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Friday, May 20, 2011

My Gratitude Journal: Family

Every Friday I try to blog about the blessings that make me most grateful for the creative life. Today I'm thankful for family who understand.

I'm blessed that my dear husband, Roger, is also a writer. While he focuses on the real (he's a newspaper reporter and columnist), he does understand the writer's mind and he's sympathetic to the voices that chatter in my head all day, sometimes screaming at me until I pay attention. Good thing, that!

Our youngest son, Paul, is also a fiction writer. He and I can meet to talk plots, characters, or to ask each other "What's wrong here?" when we stumble on a particular difficult block.

Other family members are also sympathetic, but I'm especially grateful today for these two, who make my writing life so much easier and richer. Thanks, Guys!

Thursday, May 19, 2011

What Maggie Thinks of "Sorority Chicks"

In my work in progress, MAGGIE RISING, practical Maggie is working her way through Chico State as a psychic reader. In the early pages of the manuscript, she is asked to do a reading for a girl she quickly sizes up as a party girl/sorority chick. Here's her comment:

"Although I am not cynical in general, I have more than enough cynicism for empty-headed party girls, especially sorority chicks. They give a bad name to the other women at my school – studious, respectable women like me.

"Let me hurry to add that Chico State – that’s California State University, Chico -- has some cool sororities, ones that encourage the girls to work and study hard. The good sororities will even help their members with tutors and study sessions when necessary so they can earn good grades, actually learn something, and set themselves up for great careers in the future – or, if they choose, to be happy wives and mothers raising great kids who will become the leaders of the future, etc., etc. So it’s not that I’m necessarily down on the whole Greek system, either.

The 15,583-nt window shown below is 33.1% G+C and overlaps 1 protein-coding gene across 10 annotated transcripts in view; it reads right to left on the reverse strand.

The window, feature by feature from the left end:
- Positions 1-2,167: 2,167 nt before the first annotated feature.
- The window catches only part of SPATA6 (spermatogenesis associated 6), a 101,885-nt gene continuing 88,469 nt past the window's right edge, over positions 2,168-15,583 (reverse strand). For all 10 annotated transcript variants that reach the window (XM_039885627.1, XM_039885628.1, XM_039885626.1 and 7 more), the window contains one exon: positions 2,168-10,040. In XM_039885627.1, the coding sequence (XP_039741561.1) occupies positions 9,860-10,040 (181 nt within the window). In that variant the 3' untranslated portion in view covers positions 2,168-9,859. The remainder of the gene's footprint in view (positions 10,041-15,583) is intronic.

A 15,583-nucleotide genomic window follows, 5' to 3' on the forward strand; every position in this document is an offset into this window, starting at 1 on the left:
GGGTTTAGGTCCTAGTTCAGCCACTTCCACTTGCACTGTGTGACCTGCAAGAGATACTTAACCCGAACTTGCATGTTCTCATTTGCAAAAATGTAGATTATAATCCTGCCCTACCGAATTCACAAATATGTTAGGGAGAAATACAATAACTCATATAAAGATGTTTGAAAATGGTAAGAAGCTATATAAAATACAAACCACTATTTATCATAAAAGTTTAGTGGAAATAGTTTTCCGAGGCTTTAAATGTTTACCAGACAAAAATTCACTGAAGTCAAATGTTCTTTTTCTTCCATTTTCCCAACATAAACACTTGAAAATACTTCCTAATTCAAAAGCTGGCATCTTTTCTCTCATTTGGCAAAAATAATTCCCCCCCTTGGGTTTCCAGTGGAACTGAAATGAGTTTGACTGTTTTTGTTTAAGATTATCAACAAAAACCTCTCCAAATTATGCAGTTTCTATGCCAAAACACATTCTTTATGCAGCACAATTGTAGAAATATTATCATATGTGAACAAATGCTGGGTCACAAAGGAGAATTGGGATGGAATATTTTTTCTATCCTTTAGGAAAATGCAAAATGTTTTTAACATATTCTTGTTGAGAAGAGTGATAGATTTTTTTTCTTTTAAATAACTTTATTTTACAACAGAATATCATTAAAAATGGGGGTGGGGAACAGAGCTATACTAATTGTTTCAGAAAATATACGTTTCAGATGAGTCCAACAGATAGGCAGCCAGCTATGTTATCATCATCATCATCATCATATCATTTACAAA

"The trick is, there are other sororities, groups of virtually fratricidal “sisters” that seem to exist for no better purpose than providing easy sex for the guys in the corresponding fraternities and stabbing each other in the back. The gullible little bottle-blonde who now sat across the table in my parlor belonged to one of those sororities and I hoped to be able to pull off this reading without her ever figuring out how much I was laughing at her. Given the wide-eyed look on her face, that shouldn’t be too difficult."

Hmmm... Wonder where Maggie gets that attitude? Tee-hee.

Wednesday, May 18, 2011

Two Great Blogs You May Want to Know

If you're a new, beginning writer, you may not yet be ready for this, but if you're a working writer who has a completed manuscript or two and you're trying to "make it" in publishing, let me recommend a fascinating blog.

THE PASSIVE VOICE, by David P. Vandagriff, finds the best writing news on the web and posts it, usually without comment (hence, the passivity)every weekday. One recent blog covered "How to Read a Book Contract," creating Facebook fan pages for authors, and 25 things you need to know when self-publishing, among other great pieces.

I'm learning from David's posts and I suspect most working writers will appreciate the news he finds. Keep it up, David! I'll keep looking to you to do the hard work on behalf of all of us!